Nvidia has moved to stop its customers giving away or selling bundled games, adding technological measures to back up its existing terms and conditions forbidding such activity.
When you buy a high-end graphics card, it's usual to get a game or two thrown your way by way of reward. For the graphics card manufacturers, it's a way to differentiate themselves from the competition and piggyback on popular game launches; for the game publishers, a means of increasing units sold at zero effort - albeit at a lower profit than retail would bring. For some customers, though, the bundled games aren't a mere bonus but a discount waiting to happen: Game codes are frequently split out from the hardware with which they were supplied and traded or sold for a profit, especially in the cases of buyers picking up multiple GPUs for an SLI/CrossFire setup - because who needs three copies of a game?
Previously, both AMD and Nvidia have largely turned a blind eye to such activity: It's expressly forbidden in the terms and conditions of the offer, but it's a rule that has never been enforced - up to now. From now onwards, Nvidia is taking the lead by introducing technological limitations designed to block the sale or trade of bundled game codes.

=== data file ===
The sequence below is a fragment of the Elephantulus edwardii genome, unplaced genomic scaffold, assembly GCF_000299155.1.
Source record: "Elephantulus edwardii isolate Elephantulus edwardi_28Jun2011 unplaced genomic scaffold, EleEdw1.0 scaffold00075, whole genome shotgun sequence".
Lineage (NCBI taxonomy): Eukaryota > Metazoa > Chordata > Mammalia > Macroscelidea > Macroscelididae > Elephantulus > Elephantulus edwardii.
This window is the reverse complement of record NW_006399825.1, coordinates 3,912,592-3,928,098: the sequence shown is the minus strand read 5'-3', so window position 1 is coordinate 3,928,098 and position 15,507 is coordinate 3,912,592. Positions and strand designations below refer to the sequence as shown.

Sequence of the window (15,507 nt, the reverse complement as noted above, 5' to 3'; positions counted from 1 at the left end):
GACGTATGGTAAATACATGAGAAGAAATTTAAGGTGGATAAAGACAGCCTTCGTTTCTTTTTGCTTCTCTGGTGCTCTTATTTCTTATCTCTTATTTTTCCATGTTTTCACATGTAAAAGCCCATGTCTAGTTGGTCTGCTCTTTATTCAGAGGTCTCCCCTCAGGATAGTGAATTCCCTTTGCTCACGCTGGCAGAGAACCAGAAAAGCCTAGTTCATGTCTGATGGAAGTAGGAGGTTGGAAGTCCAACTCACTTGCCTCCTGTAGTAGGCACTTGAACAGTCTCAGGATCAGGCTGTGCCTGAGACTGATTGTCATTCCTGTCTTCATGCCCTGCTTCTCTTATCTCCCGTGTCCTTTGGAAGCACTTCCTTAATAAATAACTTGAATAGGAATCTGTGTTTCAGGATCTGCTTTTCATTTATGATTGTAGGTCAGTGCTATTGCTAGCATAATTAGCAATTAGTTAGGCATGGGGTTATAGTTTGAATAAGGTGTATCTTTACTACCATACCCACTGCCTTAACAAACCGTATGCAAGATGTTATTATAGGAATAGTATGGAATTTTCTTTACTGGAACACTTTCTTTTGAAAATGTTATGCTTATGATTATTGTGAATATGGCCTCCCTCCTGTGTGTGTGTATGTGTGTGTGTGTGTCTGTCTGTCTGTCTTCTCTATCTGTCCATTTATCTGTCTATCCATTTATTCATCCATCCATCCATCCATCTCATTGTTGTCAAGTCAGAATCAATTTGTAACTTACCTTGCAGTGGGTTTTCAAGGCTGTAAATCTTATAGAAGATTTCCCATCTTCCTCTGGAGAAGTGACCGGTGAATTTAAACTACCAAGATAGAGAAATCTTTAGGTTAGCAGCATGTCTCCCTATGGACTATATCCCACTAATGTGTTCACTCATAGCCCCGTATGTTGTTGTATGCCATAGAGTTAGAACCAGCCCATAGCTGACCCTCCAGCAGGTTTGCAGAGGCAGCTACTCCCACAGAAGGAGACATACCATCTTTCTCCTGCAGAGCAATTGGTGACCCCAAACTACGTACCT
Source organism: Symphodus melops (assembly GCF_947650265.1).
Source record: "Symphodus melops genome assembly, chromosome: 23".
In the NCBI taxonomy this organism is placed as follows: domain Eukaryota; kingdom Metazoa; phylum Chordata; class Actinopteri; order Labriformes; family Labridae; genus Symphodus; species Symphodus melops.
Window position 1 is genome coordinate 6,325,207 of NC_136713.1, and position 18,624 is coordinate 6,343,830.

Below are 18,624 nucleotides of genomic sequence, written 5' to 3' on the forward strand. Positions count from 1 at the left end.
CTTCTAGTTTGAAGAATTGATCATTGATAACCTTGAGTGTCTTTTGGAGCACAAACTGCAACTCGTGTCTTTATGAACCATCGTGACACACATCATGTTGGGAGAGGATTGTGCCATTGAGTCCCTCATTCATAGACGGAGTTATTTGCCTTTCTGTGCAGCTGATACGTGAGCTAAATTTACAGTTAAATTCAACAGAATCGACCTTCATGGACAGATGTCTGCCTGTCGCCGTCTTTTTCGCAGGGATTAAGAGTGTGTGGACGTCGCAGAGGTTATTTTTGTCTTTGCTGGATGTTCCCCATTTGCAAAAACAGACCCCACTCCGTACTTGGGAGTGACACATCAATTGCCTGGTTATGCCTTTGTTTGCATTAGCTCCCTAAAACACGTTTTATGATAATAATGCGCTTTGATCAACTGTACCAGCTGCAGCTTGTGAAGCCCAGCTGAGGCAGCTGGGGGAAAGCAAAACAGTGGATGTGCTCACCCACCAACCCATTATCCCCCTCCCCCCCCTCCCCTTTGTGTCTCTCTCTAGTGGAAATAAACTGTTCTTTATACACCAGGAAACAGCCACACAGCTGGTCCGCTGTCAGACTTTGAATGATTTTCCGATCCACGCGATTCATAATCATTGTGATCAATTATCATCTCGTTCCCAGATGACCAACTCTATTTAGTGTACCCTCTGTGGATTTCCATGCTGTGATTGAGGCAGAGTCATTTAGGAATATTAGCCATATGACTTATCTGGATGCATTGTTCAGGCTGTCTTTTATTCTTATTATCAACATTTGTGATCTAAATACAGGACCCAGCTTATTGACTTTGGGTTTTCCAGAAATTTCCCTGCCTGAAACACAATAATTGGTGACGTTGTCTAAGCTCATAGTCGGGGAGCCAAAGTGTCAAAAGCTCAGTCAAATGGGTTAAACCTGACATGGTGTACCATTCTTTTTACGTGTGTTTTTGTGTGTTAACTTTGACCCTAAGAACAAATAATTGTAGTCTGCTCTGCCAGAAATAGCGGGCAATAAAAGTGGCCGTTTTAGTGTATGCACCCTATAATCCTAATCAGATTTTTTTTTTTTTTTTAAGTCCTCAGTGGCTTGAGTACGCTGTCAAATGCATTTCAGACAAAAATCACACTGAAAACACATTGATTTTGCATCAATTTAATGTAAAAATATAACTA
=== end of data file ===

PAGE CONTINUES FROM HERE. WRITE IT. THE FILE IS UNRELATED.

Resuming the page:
The limitations work in two ways. The first is that redeeming and installing a game code will require the user to have the GeForce Experience software installed and running. The second, and more onerous requirement, is that the person doing the redeeming will need to have a graphics card equal to or better than the one with which the game was bundled. In other words: If a game comes bundled with a GeForce GTX 1070 GPU, you'll have to have a GeForce GTX 1070 GPU or better in your system.
The new rules also introduce a few wrinkles for those who were never planning to sell the codes in the first place. Redemption must take place in the same region as the purchase, which could spell trouble for grey imports or frequent travellers, and anyone hoping to take the game they got with a shiny new desktop graphics card and install it on their laptop or older desktop instead will be prevented by the hardware lock - though it may still be possible for some titles to be redeemed on one device before being installed on another without hitting the hardware lock.
The first games to be locked down using the new system, Nvidia has confirmed, are For Honor and Tom Clancy's Ghost Recon: Wildlands; buyers of a GeForce GTX 1070 or GTX 1080 are currently offered the choice of one from the two with their purchase. Full details of how the restrictions work can be found on Nvidia's official website